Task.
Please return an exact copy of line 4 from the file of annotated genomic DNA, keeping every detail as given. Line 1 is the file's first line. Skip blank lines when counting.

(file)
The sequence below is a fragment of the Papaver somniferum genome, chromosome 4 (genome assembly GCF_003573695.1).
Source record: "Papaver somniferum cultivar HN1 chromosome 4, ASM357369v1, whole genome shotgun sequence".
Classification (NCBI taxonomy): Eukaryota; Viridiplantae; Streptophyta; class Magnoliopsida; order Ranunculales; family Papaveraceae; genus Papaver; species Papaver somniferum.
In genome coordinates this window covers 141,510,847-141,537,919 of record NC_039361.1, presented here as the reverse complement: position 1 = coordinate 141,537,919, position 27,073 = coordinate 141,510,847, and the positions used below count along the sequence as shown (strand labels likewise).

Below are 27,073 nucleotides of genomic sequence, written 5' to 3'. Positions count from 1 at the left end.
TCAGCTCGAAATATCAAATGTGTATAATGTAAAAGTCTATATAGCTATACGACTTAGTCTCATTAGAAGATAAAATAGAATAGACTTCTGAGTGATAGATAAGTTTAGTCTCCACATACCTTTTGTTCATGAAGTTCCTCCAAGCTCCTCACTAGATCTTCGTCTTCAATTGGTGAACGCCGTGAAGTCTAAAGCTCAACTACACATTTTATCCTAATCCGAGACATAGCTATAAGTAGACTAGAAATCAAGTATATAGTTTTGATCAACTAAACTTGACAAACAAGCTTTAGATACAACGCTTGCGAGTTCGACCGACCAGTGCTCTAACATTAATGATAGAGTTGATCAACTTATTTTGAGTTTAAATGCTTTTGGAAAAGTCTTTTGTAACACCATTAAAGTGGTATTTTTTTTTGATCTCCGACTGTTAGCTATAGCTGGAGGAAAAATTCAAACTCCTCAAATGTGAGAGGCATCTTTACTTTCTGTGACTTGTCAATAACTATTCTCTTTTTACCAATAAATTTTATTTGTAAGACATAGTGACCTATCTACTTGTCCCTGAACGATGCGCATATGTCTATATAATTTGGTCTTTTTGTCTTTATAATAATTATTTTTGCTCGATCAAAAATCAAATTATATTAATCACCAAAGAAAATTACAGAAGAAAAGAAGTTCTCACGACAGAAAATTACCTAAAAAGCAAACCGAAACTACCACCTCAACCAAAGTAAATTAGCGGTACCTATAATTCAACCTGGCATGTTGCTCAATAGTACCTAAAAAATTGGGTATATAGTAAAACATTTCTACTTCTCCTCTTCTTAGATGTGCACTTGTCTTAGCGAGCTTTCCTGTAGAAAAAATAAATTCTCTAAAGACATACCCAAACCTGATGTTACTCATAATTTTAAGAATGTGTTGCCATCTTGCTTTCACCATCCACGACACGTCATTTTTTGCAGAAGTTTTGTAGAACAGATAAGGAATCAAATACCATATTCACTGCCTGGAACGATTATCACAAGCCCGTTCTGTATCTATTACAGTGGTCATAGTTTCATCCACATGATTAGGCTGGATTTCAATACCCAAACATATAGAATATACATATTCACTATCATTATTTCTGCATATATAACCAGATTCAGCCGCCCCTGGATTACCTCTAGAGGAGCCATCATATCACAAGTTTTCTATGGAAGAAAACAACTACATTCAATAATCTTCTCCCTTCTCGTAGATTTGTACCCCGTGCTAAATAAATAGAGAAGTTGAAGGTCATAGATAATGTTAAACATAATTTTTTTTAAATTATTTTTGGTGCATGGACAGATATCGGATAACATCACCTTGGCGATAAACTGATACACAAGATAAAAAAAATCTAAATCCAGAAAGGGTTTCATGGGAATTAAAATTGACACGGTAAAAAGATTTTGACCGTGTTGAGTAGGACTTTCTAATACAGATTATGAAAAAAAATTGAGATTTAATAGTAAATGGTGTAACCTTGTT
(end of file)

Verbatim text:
In genome coordinates this window covers 141,510,847-141,537,919 of record NC_039361.1, presented here as the reverse complement: position 1 = coordinate 141,537,919, position 27,073 = coordinate 141,510,847, and the positions used below count along the sequence as shown (strand labels likewise).